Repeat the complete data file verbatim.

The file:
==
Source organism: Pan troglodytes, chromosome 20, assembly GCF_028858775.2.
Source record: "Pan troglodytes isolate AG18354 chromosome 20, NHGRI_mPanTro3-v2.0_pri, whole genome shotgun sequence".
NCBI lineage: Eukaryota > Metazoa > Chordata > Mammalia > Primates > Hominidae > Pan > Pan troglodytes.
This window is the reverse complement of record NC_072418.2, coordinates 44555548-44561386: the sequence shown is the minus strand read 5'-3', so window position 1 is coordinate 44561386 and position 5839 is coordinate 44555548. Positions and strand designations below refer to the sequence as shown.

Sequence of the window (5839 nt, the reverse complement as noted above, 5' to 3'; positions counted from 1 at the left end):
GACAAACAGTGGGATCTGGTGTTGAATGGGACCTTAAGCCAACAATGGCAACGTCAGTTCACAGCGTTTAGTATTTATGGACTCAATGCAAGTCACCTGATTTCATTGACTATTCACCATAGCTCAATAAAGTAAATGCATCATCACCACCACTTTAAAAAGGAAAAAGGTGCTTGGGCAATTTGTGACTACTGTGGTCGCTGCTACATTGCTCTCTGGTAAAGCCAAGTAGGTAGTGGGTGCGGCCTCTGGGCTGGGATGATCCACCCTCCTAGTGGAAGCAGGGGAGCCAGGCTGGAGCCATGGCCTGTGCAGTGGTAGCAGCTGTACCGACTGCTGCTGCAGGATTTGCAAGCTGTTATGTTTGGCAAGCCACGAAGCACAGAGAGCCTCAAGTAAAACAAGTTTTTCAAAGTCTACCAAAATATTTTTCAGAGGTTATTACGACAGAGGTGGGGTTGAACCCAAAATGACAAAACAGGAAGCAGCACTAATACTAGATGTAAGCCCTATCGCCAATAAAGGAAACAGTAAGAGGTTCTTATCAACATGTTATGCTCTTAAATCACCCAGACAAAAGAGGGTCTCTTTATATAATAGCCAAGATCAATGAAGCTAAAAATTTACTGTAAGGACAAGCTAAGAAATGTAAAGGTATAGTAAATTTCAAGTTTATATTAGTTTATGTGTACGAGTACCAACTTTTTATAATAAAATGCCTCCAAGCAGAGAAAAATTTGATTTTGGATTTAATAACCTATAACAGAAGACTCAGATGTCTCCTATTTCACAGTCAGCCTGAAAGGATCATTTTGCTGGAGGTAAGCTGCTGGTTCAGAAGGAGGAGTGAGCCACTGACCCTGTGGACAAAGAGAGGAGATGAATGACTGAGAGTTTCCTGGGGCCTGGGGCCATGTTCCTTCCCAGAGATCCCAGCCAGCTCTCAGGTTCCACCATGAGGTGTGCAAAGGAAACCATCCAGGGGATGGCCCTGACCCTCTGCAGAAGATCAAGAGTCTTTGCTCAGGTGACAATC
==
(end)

Source organism: Pan troglodytes, chromosome 20, assembly GCF_028858775.2.
Source record: "Pan troglodytes isolate AG18354 chromosome 20, NHGRI_mPanTro3-v2.0_pri, whole genome shotgun sequence".
NCBI lineage: Eukaryota > Metazoa > Chordata > Mammalia > Primates > Hominidae > Pan > Pan troglodytes.
This window is the reverse complement of record NC_072418.2, coordinates 44555548-44561386: the sequence shown is the minus strand read 5'-3', so window position 1 is coordinate 44561386 and position 5839 is coordinate 44555548. Positions and strand designations below refer to the sequence as shown.

Sequence of the window (5839 nt, the reverse complement as noted above, 5' to 3'; positions counted from 1 at the left end):
GACAAACAGTGGGATCTGGTGTTGAATGGGACCTTAAGCCAACAATGGCAACGTCAGTTCACAGCGTTTAGTATTTATGGACTCAATGCAAGTCACCTGATTTCATTGACTATTCACCATAGCTCAATAAAGTAAATGCATCATCACCACCACTTTAAAAAGGAAAAAGGTGCTTGGGCAATTTGTGACTACTGTGGTCGCTGCTACATTGCTCTCTGGTAAAGCCAAGTAGGTAGTGGGTGCGGCCTCTGGGCTGGGATGATCCACCCTCCTAGTGGAAGCAGGGGAGCCAGGCTGGAGCCATGGCCTGTGCAGTGGTAGCAGCTGTACCGACTGCTGCTGCAGGATTTGCAAGCTGTTATGTTTGGCAAGCCACGAAGCACAGAGAGCCTCAAGTAAAACAAGTTTTTCAAAGTCTACCAAAATATTTTTCAGAGGTTATTACGACAGAGGTGGGGTTGAACCCAAAATGACAAAACAGGAAGCAGCACTAATACTAGATGTAAGCCCTATCGCCAATAAAGGAAACAGTAAGAGGTTCTTATCAACATGTTATGCTCTTAAATCACCCAGACAAAAGAGGGTCTCTTTATATAATAGCCAAGATCAATGAAGCTAAAAATTTACTGTAAGGACAAGCTAAGAAATGTAAAGGTATAGTAAATTTCAAGTTTATATTAGTTTATGTGTACGAGTACCAACTTTTTATAATAAAATGCCTCCAAGCAGAGAAAAATTTGATTTTGGATTTAATAACCTATAACAGAAGACTCAGATGTCTCCTATTTCACAGTCAGCCTGAAAGGATCATTTTGCTGGAGGTAAGCTGCTGGTTCAGAAGGAGGAGTGAGCCACTGACCCTGTGGACAAAGAGAGGAGATGAATGACTGAGAGTTTCCTGGGGCCTGGGGCCATGTTCCTTCCCAGAGATCCCAGCCAGCTCTCAGGTTCCACCATGAGGTGTGCAAAGGAAACCATCCAGGGGATGGCCCTGACCCTCTGCAGAAGATCAAGAGTCTTTGCTCAGGTGACAATC